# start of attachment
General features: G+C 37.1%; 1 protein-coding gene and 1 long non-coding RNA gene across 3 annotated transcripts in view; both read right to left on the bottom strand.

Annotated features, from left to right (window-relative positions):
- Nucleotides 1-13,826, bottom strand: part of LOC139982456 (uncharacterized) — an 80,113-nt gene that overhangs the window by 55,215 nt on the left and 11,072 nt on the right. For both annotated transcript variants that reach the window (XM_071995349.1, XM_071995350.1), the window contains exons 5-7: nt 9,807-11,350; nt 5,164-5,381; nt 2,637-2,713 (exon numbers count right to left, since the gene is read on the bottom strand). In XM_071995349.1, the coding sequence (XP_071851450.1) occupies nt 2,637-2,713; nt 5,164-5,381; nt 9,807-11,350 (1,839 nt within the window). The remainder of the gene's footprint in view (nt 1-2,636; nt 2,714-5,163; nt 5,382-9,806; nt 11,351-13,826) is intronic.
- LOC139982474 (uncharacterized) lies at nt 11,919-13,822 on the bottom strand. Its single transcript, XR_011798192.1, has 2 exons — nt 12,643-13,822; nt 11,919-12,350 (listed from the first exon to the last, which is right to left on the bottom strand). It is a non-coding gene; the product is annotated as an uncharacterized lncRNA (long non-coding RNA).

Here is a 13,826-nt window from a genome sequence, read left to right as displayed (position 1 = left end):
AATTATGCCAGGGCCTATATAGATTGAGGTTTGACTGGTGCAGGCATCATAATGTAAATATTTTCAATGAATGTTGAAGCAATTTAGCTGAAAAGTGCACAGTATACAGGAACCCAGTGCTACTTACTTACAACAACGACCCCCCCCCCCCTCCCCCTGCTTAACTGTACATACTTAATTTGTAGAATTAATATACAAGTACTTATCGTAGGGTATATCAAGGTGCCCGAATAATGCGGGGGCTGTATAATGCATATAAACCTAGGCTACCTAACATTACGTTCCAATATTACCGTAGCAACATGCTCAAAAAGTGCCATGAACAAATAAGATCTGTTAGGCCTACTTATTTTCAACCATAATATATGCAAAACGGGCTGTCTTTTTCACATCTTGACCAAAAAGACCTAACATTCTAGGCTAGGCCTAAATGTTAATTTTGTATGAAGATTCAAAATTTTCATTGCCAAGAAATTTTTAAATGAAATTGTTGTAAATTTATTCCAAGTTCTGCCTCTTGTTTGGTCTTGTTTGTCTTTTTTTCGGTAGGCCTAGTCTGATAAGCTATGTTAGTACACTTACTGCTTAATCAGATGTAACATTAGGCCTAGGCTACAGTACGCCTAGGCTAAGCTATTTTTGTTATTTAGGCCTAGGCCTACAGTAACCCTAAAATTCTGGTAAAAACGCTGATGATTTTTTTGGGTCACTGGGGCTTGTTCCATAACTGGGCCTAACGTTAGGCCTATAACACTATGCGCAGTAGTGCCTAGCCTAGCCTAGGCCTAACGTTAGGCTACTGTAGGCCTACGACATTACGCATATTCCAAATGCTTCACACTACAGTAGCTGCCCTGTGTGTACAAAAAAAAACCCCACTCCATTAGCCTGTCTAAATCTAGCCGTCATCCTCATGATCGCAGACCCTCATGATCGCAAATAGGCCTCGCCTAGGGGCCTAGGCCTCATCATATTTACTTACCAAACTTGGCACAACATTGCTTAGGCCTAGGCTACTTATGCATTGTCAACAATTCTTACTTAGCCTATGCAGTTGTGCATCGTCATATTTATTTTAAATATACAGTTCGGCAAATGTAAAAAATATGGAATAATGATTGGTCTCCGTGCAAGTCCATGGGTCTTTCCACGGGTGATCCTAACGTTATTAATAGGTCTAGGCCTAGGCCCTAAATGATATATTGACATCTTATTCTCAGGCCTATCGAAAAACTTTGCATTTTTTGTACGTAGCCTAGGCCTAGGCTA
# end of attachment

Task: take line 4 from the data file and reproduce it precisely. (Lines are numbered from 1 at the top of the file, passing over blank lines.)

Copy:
- LOC139982474 (uncharacterized) lies at nt 11,919-13,822 on the bottom strand. Its single transcript, XR_011798192.1, has 2 exons — nt 12,643-13,822; nt 11,919-12,350 (listed from the first exon to the last, which is right to left on the bottom strand). It is a non-coding gene; the product is annotated as an uncharacterized lncRNA (long non-coding RNA).